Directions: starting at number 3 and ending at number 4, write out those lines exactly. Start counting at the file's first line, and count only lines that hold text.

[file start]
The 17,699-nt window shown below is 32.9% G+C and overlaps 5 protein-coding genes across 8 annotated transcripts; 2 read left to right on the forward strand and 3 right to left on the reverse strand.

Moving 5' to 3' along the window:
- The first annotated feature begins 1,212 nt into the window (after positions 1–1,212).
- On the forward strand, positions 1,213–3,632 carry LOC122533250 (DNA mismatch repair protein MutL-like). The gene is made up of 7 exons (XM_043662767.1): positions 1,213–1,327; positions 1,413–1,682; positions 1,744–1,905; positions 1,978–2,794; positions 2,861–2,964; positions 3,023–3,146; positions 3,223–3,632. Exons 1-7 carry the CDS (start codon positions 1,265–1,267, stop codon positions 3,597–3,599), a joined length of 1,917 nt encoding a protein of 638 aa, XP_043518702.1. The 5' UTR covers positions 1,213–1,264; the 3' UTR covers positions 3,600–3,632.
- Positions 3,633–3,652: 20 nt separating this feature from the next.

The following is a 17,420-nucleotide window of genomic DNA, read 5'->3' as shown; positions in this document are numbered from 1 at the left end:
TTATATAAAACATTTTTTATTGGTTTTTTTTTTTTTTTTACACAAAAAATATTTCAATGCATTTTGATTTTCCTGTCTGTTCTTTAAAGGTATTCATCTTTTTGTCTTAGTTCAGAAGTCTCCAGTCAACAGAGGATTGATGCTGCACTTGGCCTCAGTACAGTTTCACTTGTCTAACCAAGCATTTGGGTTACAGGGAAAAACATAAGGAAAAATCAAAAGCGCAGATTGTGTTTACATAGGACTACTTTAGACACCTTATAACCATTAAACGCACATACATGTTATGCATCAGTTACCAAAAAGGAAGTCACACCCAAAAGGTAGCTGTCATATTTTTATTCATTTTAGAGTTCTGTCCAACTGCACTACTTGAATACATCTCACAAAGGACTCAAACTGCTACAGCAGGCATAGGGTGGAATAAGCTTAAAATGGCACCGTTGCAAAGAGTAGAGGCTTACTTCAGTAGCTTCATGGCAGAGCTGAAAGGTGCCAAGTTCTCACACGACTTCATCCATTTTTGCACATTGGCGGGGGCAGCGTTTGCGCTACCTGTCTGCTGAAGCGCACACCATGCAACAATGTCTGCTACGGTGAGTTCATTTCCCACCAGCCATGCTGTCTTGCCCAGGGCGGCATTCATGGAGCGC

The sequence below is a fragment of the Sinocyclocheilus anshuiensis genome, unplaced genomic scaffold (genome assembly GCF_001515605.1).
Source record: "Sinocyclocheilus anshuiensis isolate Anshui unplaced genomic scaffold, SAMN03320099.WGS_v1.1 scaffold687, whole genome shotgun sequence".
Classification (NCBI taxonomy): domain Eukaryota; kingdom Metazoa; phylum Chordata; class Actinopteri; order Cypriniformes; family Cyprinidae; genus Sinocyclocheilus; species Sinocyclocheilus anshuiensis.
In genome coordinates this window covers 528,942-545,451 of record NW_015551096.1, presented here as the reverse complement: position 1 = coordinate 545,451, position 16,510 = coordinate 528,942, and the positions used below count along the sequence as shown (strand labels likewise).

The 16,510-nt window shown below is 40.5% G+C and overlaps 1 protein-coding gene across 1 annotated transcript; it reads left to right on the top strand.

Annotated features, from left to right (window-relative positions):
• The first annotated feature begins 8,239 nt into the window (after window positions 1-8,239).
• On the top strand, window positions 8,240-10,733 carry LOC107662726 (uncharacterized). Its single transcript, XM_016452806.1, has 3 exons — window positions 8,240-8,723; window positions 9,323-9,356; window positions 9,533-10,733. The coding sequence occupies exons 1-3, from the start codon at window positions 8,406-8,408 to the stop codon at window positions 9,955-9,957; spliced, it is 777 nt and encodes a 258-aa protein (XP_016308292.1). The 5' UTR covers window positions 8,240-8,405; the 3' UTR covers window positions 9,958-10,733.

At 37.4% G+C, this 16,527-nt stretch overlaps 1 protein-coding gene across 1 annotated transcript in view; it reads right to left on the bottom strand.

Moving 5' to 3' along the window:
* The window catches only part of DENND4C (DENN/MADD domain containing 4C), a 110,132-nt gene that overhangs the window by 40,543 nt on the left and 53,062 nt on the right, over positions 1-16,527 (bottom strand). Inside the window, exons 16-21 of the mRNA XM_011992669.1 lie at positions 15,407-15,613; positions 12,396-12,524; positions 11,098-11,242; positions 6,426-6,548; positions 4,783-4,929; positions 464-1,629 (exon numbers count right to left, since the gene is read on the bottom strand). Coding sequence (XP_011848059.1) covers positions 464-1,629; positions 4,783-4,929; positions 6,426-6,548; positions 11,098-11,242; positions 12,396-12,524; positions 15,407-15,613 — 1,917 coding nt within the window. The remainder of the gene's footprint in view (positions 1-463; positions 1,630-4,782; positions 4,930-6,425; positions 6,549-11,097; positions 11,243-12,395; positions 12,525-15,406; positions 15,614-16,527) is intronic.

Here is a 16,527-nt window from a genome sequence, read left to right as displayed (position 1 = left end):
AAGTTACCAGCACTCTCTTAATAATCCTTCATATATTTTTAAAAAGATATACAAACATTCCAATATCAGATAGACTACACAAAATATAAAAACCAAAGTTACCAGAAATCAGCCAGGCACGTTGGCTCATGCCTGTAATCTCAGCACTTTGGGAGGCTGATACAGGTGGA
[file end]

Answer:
- The first annotated feature begins 1,212 nt into the window (after positions 1–1,212).
- On the forward strand, positions 1,213–3,632 carry LOC122533250 (DNA mismatch repair protein MutL-like). The gene is made up of 7 exons (XM_043662767.1): positions 1,213–1,327; positions 1,413–1,682; positions 1,744–1,905; positions 1,978–2,794; positions 2,861–2,964; positions 3,023–3,146; positions 3,223–3,632. Exons 1-7 carry the CDS (start codon positions 1,265–1,267, stop codon positions 3,597–3,599), a joined length of 1,917 nt encoding a protein of 638 aa, XP_043518702.1. The 5' UTR covers positions 1,213–1,264; the 3' UTR covers positions 3,600–3,632.